Some agency folk refer to themselves as creative professionals and brand specialists, especially in this so-called digital age. However, I think with the growth of a new breed of tech-savvy clients, who not only wield the final cut over their brands’ communication, but also sometimes produce it themselves, I prefer to see myself as a general practitioner, albeit a sagely one. A family doctor, so to speak.
Doctor Wong was my family physician for as long as I could remember. Before he passed away peacefully in his sleep from heart failure two years ago, he operated a general practice in my old neighbourhood for more than four decades. He was silver-haired, grandfatherly, kindly and generous to a fault. He gave you the jabs you needed when you were a kid. He never fed you antibiotics you didn’t need. He always made you feel better just with his reassuring presence.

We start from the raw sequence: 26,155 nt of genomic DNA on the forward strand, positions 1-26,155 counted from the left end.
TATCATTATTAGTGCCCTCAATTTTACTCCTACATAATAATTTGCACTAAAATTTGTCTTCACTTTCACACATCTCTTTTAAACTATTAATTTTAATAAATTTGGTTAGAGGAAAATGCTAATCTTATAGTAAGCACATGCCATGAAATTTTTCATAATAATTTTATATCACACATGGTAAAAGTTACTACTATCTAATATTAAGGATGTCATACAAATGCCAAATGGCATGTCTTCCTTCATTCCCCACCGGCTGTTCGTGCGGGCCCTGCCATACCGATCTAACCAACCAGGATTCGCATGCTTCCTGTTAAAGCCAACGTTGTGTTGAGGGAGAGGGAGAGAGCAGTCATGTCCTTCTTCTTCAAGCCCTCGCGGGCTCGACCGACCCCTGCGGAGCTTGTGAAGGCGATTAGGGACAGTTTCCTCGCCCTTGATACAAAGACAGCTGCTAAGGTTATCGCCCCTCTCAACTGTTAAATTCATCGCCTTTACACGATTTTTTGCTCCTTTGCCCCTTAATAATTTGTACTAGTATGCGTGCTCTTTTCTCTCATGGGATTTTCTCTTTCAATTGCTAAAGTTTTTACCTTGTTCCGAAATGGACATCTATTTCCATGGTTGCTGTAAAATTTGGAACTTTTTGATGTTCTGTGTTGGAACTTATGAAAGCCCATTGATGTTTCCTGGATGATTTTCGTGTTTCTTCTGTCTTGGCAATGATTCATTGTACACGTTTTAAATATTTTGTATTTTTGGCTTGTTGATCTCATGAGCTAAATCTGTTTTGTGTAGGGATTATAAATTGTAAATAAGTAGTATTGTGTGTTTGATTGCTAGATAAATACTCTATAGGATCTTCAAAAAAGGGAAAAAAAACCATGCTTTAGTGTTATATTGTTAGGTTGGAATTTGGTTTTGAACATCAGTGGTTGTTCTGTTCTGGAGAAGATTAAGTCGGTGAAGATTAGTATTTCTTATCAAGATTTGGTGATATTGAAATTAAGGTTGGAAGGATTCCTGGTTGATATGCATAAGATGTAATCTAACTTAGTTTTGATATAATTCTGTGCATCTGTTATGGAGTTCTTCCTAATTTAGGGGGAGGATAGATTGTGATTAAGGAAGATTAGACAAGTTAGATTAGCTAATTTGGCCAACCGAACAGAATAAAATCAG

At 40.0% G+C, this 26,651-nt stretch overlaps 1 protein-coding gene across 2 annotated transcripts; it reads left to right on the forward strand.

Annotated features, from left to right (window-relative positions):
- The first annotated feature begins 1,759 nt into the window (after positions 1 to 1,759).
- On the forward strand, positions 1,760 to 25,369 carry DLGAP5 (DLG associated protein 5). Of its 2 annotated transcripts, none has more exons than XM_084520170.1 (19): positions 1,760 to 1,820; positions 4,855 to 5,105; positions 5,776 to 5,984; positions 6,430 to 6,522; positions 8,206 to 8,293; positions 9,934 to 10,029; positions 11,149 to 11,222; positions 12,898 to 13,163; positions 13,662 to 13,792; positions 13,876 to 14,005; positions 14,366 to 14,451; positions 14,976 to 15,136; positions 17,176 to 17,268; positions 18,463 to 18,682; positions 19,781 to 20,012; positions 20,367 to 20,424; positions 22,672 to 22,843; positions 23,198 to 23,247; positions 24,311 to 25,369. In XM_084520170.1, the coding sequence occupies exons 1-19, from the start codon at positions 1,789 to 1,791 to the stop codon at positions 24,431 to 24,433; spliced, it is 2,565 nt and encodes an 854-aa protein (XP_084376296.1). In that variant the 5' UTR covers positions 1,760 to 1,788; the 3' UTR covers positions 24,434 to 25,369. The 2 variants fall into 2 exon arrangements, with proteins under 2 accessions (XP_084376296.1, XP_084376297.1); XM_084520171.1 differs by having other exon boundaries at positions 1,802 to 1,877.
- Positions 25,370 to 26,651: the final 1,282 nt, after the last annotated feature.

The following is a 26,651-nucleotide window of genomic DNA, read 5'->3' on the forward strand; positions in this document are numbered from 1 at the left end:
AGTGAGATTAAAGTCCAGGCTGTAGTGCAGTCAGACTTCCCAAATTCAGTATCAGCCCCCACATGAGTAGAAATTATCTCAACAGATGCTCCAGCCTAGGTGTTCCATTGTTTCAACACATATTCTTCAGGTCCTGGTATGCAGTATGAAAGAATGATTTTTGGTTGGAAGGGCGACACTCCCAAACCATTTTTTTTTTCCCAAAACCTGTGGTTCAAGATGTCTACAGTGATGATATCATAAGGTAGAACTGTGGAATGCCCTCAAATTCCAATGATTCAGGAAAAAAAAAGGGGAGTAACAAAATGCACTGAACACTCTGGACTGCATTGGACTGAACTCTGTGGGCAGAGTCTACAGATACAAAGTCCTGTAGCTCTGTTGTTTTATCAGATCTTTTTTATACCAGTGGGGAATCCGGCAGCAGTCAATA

He attended the latest medical seminars and courses to keep up with the newest developments in treatments. He was indisputably professional to all who sought him out, but he reserved a special fondness for, and paid extra attention to, his most familiar patients, with whom he shared relationships built upon years of mutual respect.
I think Doctor Wong is an example of the kind of advertising professional that most clients need right now.
As a 'family doctor', we should think holistically about the health of the brands under our care, and we should not be afraid to take a broad and long view, even when our patients do not. We should not feel insecure when it comes to recruiting the help of specialists who can solve specific problems for our clients. The patient comes before our egos. And most of all, we should be thinking about not only helping a brand stay healthy, but also nurturing it to fulfil its potential. After all, health is not only about preventing what could go wrong—it’s also about laying the foundation of what could go right.
That’s what we used to do as an agency and I believe that’s what we should do again. To paraphrase my hero John Hegarty, we should help clients own that space between the consumers’ ears.
So dear clients, ask yourself, if your agency were your family doctor, what would he or she tell you? I suspect it might be something like this.